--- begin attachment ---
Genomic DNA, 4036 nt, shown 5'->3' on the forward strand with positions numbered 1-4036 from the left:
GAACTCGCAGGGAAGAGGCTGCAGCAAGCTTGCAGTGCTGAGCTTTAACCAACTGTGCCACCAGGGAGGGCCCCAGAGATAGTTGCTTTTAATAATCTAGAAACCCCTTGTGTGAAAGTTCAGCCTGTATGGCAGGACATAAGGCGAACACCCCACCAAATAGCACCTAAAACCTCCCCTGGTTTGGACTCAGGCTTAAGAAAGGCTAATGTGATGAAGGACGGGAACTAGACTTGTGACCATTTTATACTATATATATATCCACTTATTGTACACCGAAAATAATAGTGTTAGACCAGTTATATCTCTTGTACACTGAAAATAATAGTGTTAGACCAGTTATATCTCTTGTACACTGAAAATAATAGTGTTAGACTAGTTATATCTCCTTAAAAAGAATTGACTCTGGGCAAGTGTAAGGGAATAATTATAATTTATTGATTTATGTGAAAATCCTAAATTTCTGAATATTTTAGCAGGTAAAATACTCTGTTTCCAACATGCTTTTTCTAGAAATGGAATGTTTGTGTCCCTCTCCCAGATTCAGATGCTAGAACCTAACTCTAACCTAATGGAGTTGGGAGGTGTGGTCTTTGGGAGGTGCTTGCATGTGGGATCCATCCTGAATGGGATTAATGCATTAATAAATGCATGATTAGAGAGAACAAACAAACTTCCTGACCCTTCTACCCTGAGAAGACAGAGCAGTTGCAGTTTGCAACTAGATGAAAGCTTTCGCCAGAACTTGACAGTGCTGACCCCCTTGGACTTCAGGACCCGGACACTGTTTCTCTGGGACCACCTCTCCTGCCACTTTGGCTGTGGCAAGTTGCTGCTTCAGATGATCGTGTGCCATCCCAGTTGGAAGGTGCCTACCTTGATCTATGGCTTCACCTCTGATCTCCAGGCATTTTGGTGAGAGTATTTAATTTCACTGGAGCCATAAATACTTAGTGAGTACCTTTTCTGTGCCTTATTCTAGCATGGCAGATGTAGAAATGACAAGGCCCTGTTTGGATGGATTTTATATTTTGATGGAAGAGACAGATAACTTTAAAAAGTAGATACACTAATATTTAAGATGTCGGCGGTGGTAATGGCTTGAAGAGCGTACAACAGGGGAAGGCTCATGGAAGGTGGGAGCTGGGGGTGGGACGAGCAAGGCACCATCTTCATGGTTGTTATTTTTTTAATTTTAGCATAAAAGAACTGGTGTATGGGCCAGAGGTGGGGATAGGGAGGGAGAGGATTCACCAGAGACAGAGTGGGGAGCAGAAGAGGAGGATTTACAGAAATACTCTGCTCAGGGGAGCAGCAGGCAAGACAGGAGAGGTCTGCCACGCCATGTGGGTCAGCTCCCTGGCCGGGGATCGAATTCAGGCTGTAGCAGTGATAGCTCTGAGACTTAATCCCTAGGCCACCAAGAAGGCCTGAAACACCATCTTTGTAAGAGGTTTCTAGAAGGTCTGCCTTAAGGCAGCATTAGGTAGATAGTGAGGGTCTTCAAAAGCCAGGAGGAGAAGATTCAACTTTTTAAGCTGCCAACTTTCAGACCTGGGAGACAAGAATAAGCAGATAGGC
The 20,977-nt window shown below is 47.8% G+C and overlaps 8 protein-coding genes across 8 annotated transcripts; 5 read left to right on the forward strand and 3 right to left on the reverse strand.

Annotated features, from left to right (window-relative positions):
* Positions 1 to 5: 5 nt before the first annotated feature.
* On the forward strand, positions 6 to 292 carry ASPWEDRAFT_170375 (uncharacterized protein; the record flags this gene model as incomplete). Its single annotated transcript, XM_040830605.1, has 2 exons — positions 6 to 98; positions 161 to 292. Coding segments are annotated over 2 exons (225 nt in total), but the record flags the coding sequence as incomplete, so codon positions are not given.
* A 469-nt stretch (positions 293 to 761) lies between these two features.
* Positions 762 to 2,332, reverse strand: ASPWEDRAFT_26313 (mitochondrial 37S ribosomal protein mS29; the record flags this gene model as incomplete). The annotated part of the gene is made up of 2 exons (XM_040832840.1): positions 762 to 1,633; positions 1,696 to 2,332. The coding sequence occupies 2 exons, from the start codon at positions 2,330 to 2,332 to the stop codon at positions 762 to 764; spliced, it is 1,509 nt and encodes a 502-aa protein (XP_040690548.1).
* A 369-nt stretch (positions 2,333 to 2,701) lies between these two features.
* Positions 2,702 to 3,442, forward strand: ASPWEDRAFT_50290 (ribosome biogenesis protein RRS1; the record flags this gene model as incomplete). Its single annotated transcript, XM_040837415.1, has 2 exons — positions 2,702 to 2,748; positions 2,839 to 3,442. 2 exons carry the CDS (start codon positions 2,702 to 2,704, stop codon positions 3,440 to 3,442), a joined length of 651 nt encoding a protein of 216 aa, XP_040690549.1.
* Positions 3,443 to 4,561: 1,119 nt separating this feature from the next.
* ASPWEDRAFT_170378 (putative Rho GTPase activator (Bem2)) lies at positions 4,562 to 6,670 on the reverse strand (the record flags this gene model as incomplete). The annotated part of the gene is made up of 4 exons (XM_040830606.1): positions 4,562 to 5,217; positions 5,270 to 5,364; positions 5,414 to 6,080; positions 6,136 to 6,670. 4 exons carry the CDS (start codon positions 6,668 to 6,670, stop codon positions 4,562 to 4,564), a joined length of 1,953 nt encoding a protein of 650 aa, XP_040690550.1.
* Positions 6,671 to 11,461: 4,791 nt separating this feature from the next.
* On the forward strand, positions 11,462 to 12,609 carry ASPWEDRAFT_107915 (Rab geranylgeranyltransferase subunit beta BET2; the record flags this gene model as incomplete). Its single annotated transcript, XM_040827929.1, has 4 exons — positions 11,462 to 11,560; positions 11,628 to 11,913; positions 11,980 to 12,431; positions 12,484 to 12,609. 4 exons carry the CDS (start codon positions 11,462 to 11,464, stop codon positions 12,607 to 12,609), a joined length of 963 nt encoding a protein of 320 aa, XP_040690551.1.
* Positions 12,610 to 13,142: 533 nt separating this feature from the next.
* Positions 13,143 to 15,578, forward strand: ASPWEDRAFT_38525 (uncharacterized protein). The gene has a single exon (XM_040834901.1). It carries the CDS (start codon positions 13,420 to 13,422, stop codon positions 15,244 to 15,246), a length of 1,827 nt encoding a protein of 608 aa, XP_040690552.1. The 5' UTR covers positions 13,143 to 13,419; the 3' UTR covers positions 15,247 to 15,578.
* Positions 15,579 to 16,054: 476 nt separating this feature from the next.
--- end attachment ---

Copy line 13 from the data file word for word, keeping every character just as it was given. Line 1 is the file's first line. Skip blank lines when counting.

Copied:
* Positions 6,671 to 11,461: 4,791 nt separating this feature from the next.